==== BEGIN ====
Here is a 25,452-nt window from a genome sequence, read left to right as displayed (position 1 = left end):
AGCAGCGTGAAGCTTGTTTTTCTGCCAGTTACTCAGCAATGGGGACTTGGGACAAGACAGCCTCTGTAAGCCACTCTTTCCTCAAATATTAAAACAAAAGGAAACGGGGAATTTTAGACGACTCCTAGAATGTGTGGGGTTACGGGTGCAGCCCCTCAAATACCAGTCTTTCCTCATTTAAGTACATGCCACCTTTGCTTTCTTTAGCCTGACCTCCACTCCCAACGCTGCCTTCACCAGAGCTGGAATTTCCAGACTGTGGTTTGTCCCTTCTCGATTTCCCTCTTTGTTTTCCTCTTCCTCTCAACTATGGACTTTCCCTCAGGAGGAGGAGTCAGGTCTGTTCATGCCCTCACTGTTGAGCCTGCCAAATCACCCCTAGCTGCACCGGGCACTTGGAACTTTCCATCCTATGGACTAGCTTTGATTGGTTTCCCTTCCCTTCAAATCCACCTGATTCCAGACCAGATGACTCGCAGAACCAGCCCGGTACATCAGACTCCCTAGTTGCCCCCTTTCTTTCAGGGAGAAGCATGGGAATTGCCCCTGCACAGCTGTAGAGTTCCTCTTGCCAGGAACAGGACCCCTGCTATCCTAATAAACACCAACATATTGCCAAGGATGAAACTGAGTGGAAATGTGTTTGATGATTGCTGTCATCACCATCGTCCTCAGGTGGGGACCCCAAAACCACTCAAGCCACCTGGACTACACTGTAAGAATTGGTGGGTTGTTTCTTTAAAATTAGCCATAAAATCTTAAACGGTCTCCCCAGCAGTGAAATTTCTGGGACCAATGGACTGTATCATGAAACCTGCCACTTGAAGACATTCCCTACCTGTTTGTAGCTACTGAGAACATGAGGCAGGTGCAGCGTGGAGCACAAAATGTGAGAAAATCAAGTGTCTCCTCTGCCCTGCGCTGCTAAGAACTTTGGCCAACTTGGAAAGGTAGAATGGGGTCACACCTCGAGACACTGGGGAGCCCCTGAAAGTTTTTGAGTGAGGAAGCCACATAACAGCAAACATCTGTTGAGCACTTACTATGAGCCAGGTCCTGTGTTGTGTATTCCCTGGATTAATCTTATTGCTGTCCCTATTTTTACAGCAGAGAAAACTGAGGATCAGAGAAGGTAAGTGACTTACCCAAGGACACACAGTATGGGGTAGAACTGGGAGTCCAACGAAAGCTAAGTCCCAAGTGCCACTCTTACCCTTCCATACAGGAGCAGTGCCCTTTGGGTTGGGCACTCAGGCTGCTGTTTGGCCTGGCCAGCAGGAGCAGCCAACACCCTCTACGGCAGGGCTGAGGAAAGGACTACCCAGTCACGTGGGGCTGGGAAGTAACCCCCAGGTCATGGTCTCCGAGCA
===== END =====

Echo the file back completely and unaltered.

Here is a 25,452-nt window from a genome sequence, read left to right as displayed (position 1 = left end):
AGCAGCGTGAAGCTTGTTTTTCTGCCAGTTACTCAGCAATGGGGACTTGGGACAAGACAGCCTCTGTAAGCCACTCTTTCCTCAAATATTAAAACAAAAGGAAACGGGGAATTTTAGACGACTCCTAGAATGTGTGGGGTTACGGGTGCAGCCCCTCAAATACCAGTCTTTCCTCATTTAAGTACATGCCACCTTTGCTTTCTTTAGCCTGACCTCCACTCCCAACGCTGCCTTCACCAGAGCTGGAATTTCCAGACTGTGGTTTGTCCCTTCTCGATTTCCCTCTTTGTTTTCCTCTTCCTCTCAACTATGGACTTTCCCTCAGGAGGAGGAGTCAGGTCTGTTCATGCCCTCACTGTTGAGCCTGCCAAATCACCCCTAGCTGCACCGGGCACTTGGAACTTTCCATCCTATGGACTAGCTTTGATTGGTTTCCCTTCCCTTCAAATCCACCTGATTCCAGACCAGATGACTCGCAGAACCAGCCCGGTACATCAGACTCCCTAGTTGCCCCCTTTCTTTCAGGGAGAAGCATGGGAATTGCCCCTGCACAGCTGTAGAGTTCCTCTTGCCAGGAACAGGACCCCTGCTATCCTAATAAACACCAACATATTGCCAAGGATGAAACTGAGTGGAAATGTGTTTGATGATTGCTGTCATCACCATCGTCCTCAGGTGGGGACCCCAAAACCACTCAAGCCACCTGGACTACACTGTAAGAATTGGTGGGTTGTTTCTTTAAAATTAGCCATAAAATCTTAAACGGTCTCCCCAGCAGTGAAATTTCTGGGACCAATGGACTGTATCATGAAACCTGCCACTTGAAGACATTCCCTACCTGTTTGTAGCTACTGAGAACATGAGGCAGGTGCAGCGTGGAGCACAAAATGTGAGAAAATCAAGTGTCTCCTCTGCCCTGCGCTGCTAAGAACTTTGGCCAACTTGGAAAGGTAGAATGGGGTCACACCTCGAGACACTGGGGAGCCCCTGAAAGTTTTTGAGTGAGGAAGCCACATAACAGCAAACATCTGTTGAGCACTTACTATGAGCCAGGTCCTGTGTTGTGTATTCCCTGGATTAATCTTATTGCTGTCCCTATTTTTACAGCAGAGAAAACTGAGGATCAGAGAAGGTAAGTGACTTACCCAAGGACACACAGTATGGGGTAGAACTGGGAGTCCAACGAAAGCTAAGTCCCAAGTGCCACTCTTACCCTTCCATACAGGAGCAGTGCCCTTTGGGTTGGGCACTCAGGCTGCTGTTTGGCCTGGCCAGCAGGAGCAGCCAACACCCTCTACGGCAGGGCTGAGGAAAGGACTACCCAGTCACGTGGGGCTGGGAAGTAACCCCCAGGTCATGGTCTCCGAGCA